There has been much debate lately about the broken prison system—sometimes referred to as the “New Jim Crow,” also the title of a notable book by the scholar, Michelle Alexander. However, we blues artists have written an exhaustive dossier of poetry on the conundrum, which dates back to the late 19th century, the start of the convict leasing system. The poetry that spring’s from poor black neighborhoods, such as Ferguson and Baltimore, is often crude when unfiltered by polite society. But it is also beautifully honest, unapologetic, and bursting with ageless wisdom.

Billy Holliday, once a young harlot in a Baltimore brothel, transformed her life through the poetry of the blues. Lady Day inspired us all with her recording of the poem, “Strange Fruit,” released in 1939. Holliday’s controversial protest song about lynching continues to echo 71 years later over the ashes of Baltimore. 

Booker T. Washington White, B. B. King’s cousin, in 1940 sang about the barbarous Mississippi State Penitentiary, Parchman Farm:

Judge give me life this morning, down on Parchman Farm (repeat)
I wouldn’t hate it so bad, but I left my wife alone
Oh, good by wife, all you have done gone (repeat) 
But I hope someday you will tell my lonesome song

Louisiana’s Angola State Prison, infamous for its cruelty, was the most notorious prison in America. Huddie "Leadbelly" Ledbetter, and bluesman, Robert Pete Williams, both did hard time on The Farm and lived to sing about it. Leadbelly recorded “Midnight Special” in 1934 while still an inmate: 

Yonder comes Miss Rosie. How in the world do you know?
Well, I know her by the apron and the dress she wore.
Umbrella on her shoulder, a piece of paper in her hand,
Well, she come to tell the Captain, "Turn a-loose my man."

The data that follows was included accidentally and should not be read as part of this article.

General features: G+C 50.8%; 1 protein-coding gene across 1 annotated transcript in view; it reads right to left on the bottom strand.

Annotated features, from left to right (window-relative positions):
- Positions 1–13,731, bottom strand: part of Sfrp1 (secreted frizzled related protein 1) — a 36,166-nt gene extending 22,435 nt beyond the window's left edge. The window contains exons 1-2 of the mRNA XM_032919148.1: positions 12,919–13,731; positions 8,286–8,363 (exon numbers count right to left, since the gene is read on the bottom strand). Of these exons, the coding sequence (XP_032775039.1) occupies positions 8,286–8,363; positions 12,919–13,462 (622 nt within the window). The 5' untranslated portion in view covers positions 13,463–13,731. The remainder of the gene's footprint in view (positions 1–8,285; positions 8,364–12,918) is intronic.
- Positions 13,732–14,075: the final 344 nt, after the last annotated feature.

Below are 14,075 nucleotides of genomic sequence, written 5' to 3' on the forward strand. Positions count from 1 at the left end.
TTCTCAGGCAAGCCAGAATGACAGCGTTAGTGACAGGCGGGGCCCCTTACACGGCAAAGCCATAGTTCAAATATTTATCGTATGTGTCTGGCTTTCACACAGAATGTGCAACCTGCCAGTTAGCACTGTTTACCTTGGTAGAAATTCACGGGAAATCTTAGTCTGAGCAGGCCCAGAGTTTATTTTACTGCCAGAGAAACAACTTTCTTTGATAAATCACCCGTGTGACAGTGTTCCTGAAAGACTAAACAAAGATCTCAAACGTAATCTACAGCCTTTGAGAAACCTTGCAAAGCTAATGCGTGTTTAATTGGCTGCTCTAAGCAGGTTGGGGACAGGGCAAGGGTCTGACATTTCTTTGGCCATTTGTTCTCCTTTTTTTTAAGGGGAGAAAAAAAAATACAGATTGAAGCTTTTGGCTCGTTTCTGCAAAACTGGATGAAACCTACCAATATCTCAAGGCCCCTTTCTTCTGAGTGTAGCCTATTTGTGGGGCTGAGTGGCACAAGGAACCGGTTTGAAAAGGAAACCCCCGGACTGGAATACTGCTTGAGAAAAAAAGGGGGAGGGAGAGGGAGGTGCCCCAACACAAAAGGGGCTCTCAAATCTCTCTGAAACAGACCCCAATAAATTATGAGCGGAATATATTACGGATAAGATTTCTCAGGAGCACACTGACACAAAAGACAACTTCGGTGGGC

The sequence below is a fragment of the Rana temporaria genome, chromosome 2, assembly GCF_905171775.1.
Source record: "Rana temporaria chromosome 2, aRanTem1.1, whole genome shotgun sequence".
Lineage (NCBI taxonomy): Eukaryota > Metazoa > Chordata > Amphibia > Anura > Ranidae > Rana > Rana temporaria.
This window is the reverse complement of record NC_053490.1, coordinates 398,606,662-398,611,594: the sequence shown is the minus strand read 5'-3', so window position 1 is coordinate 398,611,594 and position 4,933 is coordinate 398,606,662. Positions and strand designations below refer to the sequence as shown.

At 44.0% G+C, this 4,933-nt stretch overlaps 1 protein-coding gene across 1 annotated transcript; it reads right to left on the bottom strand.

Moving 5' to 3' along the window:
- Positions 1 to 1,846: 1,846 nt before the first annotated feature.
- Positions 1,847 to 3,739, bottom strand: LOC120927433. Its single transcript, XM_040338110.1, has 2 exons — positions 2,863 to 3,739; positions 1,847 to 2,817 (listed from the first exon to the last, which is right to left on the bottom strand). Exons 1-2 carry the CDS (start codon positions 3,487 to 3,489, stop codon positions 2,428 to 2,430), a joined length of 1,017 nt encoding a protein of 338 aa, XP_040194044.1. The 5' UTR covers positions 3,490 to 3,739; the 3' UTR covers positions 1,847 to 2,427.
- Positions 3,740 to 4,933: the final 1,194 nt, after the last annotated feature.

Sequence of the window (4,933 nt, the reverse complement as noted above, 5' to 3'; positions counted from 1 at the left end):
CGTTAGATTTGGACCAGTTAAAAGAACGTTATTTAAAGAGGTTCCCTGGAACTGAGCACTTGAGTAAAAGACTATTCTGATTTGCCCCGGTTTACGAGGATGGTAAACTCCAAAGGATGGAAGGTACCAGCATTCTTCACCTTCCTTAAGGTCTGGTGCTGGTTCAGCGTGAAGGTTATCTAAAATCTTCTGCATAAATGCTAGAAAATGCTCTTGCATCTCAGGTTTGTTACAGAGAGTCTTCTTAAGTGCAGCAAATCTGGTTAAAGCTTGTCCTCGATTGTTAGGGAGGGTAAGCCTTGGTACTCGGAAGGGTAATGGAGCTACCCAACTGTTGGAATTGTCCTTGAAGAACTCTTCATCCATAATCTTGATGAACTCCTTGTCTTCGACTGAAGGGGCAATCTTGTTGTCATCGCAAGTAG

Let the Midnight Special shine her light on me.
Oh, let the Midnight Special shine her ever lovin' light on me

Midnight Special is said to be a reference to a passenger train that would depart from Houston, Texas, at midnight and steam past the nearby Sugar Land Prison. Every “Candy” Land prisoner longed to steal away on that train to freedom.

Much could be gained by studying the music and poetry of the blues. The unrefined poetry of the blues is the quintessential literature of a class of people marginalized and antagonized by mainstream society. In many ways, the blues was the social-media phenomenon of the 20th century.

B. B. King loved women, but no woman could ever steal B. B. King away from Lucille, the love of his life. Many times I stood backstage and watched him enthrall a crowd. B. B. King, the master showman, standing center stage, beads of sweat dripping from his brow, face grimaced, twisted, and contorted with joy. He would pull on Lucille’s pure nickel strings as if his life depended on it. B. B. King would stretch each note until Lucille screamed with passion. Each note, so carefully chosen, helped to create his unmistakable signature sound. 

Astute note selection is an indelible signature of the blues. It’s the age old credo instilled in the young Louis Armstrong by King Oliver, one of the earliest trumpet king of New Orleans. Guitarist Lonnie Johnson, one of B. B. King’s earliest influences, was the first to transpose this monophonic, or singing note philosophy, to the guitar. There are rare exceptional blues musicians such as, Charlie Parker, who could turn density into soulful expression; however, I have always chosen to perform my music—like B. B. King— with an artful measure. Muted trumpet and astute note selection also distinguished Miles Davis’ successful late 1950s albums from earlier dense bebop recordings. B. B. King knew that three or four notes expressed with various bends, pulls and sustained vibrato, best-expressed one's essence to the listener. Penetrating emotionally, rather than a less discerning guitar solo, which takes the long meandering road. 

I couldn’t help but wonder over the years, time and again if I were watching the aging master for the final time. It was always obvious, whenever I had the pleasure of spending a private moment with the King, that I was in the presence of someone very special. 

In New Orleans, we have what is known as jazz funerals. Customarily, my family and closest friends follow the ensemble playing melancholy dirges during the procession to the cemetery. Once there, we say our last goodbyes to our dearly departed. It’s a time to mourn.

However, as we return from the burial, it’s a time to dance. The parading band strikes up a joyful refrain. Their spicy rhythm inspires friends, supporters and partygoers to form a second-line. Everyone joins in a celebration of life. Long live Riley B. King!